01/02/15 @1:23pm in City News
Boston New Years Eve A Flop For Some Drivers
Despite expecting to see a number of trip requests on the "busiest night of the year," Uber drivers in Boston and San Francisco say their business flopped on New Year's Eve. Drivers in both cities blame surge pricing, suggesting Uber's demand-driven pricing algorithm prompted an excess supply of Uber drivers to hit the streets.
"When there is oversupply, as we see with [Uber and Lyft], more and more drivers are competing for the same number of riders," cab driver and former taxi official Trevor Johnson told The Examiner.
Uber's controversial surge pricing model – which raises fares when trip demand is high, to prompt additional drivers onto the platform, Uber says – may have worked to the advantage of riders on New Year's Eve, at least in terms of being able to find a ride quickly. One San Francisco Uber driver told The Examiner that riders may have been scared off by the threat of surge pricing.
Other Uber drivers, however, suggested that surge pricing wasn't necessary because there were enough drivers to begin with.
Oversupply is an issue that hasn't made too many headlines. But with Uber aggressively trying to recruit new drivers to its platform, specifically during the lead up to New Year's Eve, it seemed only a matter of time before this would become an issue.
"I just pulled up my passenger app and there's about 10 [Uber drivers] within three blocks of me (and I'm not even in the most dense business area)," one Uber driver (apparently in Boston) commented on Uberpeople.net.
"If there is more demand (passengers) than supply (drivers) then there will be surge pricing," another member commented. "The only thing [Uber] wants to avoid more than bad publicity is losing passengers (income) because they don't have enough drivers at non-surge prices to pick them up. There WILL be surge pricing if enough drivers wait for it."
But, for some, it doesn't appear that was the case. After working five and a half hours, and despite the fact that surge pricing was in effect, another Boston Uber driver suggested the night was hardly a success:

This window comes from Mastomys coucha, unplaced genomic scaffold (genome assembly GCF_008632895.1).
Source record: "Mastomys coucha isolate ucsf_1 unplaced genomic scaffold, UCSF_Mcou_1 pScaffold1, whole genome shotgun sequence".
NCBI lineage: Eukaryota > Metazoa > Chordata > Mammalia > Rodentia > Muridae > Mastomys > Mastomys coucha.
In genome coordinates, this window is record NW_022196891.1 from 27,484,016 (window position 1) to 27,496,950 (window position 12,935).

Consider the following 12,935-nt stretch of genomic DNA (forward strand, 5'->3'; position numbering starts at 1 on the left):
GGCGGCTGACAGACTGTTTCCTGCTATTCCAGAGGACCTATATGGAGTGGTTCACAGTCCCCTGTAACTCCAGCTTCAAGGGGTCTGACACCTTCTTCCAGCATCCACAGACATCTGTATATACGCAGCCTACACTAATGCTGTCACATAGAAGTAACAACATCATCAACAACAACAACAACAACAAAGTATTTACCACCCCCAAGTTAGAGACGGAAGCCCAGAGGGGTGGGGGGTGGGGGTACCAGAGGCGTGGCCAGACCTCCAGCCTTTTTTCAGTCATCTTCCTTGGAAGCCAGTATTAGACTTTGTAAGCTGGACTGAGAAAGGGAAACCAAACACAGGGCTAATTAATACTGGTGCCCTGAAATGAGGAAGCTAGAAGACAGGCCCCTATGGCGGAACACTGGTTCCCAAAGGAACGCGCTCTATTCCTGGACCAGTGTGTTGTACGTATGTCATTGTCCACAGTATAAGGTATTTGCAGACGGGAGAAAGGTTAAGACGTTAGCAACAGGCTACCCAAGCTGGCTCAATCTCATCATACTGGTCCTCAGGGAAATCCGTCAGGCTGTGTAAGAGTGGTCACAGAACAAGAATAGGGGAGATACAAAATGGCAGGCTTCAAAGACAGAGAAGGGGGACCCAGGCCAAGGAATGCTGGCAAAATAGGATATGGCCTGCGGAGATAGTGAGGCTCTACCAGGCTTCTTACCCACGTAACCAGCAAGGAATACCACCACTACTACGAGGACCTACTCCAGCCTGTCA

Worked from 10 pm till 3.30 am made $ 160 before uber cut, tech fee and gas. hundreds of uber drivers everywhere i looked, took rides in the middle of the surge and no surge charge wtf?? uber is definitely not charging people enough and those customer will pay more and continue to use uber because they hate cabbys.
It was a "disappointing" New Year's Eve, another member commented:
we were promised gold we got coal. It's sad we all have to depend on Surge . What we r truely saying is rates need to go up can't live in Boston with these rates. Thats why the city governs these rates in the taxi industry.
The apparent New Year's Eve-angst among Boston drivers is similar to what San Francisco drivers were feeling. "I worked ten hours for NYE in San Francisco. I could have made more last weekend during a normal Saturday night," one commenter on Reddit's UberDrivers forum wrote, according to The Examiner. "Uber has left me financially devastated trying to work with them."
Public transit alternative
If Uber riders did, indeed, try to escape surge pricing, it's probable many of them took public transportation. MBTA subway and buses offered free service after 8 p.m., and MBTA spokesman Joe Pesaturo said that hundreds of thousands of people took advantage of the free service.
Uber provided two million trips on New Year's eve, the company said in a blog post. Uber credited "a team of more than 2,000 employees and hundreds of thousands of incredible driver partners" for their work.
The fact that Uber drivers may have received fewer trip requests and missed out on surge-pricing fares doesn't suggest necessarily suggest that fewer people used Uber on New Year's Eve than other nights; an increase in the number of available drivers could have meant there there was more than an adequate supply to meet normal user demand, which would have prevented surge pricing from going into effect. Either way, at least some Uber drivers appear to have struggled on what was supposed to be a big moneymaking night.
Cab drivers know that feeling all too well.